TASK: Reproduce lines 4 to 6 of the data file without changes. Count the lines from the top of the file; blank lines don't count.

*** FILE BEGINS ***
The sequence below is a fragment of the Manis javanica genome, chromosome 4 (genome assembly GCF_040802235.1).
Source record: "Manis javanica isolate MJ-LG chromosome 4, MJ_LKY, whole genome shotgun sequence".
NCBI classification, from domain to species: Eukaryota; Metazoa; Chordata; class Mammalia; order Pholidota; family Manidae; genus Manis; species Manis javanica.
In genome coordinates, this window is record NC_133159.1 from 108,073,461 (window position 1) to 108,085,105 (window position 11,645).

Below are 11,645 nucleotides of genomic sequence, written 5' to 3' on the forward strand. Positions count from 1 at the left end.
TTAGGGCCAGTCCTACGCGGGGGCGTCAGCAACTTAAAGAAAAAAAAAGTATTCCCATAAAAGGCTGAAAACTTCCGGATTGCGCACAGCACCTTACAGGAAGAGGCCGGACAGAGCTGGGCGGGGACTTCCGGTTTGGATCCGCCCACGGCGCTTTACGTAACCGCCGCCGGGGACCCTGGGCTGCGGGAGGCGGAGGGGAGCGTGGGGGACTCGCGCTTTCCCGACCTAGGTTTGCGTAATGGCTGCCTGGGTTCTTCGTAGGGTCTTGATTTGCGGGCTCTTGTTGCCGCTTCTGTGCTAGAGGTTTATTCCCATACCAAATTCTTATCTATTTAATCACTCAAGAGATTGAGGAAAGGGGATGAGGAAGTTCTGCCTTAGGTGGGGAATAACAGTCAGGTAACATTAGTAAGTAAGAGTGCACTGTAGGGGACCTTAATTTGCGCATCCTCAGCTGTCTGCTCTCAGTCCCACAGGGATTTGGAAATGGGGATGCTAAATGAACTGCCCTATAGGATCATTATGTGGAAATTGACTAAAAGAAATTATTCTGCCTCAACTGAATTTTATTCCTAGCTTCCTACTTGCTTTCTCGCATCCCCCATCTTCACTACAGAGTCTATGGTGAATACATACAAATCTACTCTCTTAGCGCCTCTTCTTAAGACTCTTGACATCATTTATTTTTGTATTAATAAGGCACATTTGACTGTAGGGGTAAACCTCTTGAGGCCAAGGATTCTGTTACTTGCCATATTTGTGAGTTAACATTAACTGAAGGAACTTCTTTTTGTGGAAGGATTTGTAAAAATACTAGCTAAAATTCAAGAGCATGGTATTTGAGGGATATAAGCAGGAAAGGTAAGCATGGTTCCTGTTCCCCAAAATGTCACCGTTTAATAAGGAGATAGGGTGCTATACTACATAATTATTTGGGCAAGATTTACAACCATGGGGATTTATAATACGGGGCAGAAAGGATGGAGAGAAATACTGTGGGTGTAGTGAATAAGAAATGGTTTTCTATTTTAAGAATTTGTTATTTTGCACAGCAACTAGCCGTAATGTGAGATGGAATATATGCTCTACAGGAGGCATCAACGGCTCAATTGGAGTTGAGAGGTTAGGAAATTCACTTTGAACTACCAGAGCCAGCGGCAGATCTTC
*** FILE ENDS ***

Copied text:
In genome coordinates, this window is record NC_133159.1 from 108,073,461 (window position 1) to 108,085,105 (window position 11,645).

Below are 11,645 nucleotides of genomic sequence, written 5' to 3' on the forward strand. Positions count from 1 at the left end.
TTAGGGCCAGTCCTACGCGGGGGCGTCAGCAACTTAAAGAAAAAAAAAGTATTCCCATAAAAGGCTGAAAACTTCCGGATTGCGCACAGCACCTTACAGGAAGAGGCCGGACAGAGCTGGGCGGGGACTTCCGGTTTGGATCCGCCCACGGCGCTTTACGTAACCGCCGCCGGGGACCCTGGGCTGCGGGAGGCGGAGGGGAGCGTGGGGGACTCGCGCTTTCCCGACCTAGGTTTGCGTAATGGCTGCCTGGGTTCTTCGTAGGGTCTTGATTTGCGGGCTCTTGTTGCCGCTTCTGTGCTAGAGGTTTATTCCCATACCAAATTCTTATCTATTTAATCACTCAAGAGATTGAGGAAAGGGGATGAGGAAGTTCTGCCTTAGGTGGGGAATAACAGTCAGGTAACATTAGTAAGTAAGAGTGCACTGTAGGGGACCTTAATTTGCGCATCCTCAGCTGTCTGCTCTCAGTCCCACAGGGATTTGGAAATGGGGATGCTAAATGAACTGCCCTATAGGATCATTATGTGGAAATTGACTAAAAGAAATTATTCTGCCTCAACTGAATTTTATTCCTAGCTTCCTACTTGCTTTCTCGCATCCCCCATCTTCACTACAGAGTCTATGGTGAATACATACAAATCTACTCTCTTAGCGCCTCTTCTTAAGACTCTTGACATCATTTATTTTTGTATTAATAAGGCACATTTGACTGTAGGGGTAAACCTCTTGAGGCCAAGGATTCTGTTACTTGCCATATTTGTGAGTTAACATTAACTGAAGGAACTTCTTTTTGTGGAAGGATTTGTAAAAATACTAGCTAAAATTCAAGAGCATGGTATTTGAGGGATATAAGCAGGAAAGGTAAGCATGGTTCCTGTTCCCCAAAATGTCACCGTTTAATAAGGAGATAGGGTGCTATACTACATAATTATTTGGGCAAGATTTACAACCATGGGGATTTATAATACGGGGCAGAAAGGATGGAGAGAAATACTGTGGGTGTAGTGAATAAGAAATGGTTTTCTATTTTAAGAATTTGTTATTTTGCACAGCAACTAGCCGTAATGTGAGATGGAATATATGCTCTACAGGAGGCATCAACGGCTCAATTGGAGTTGAGAGGTTAGGAAATTCACTTTGAACTACCAGAGCCAGCGGCAGATCTTC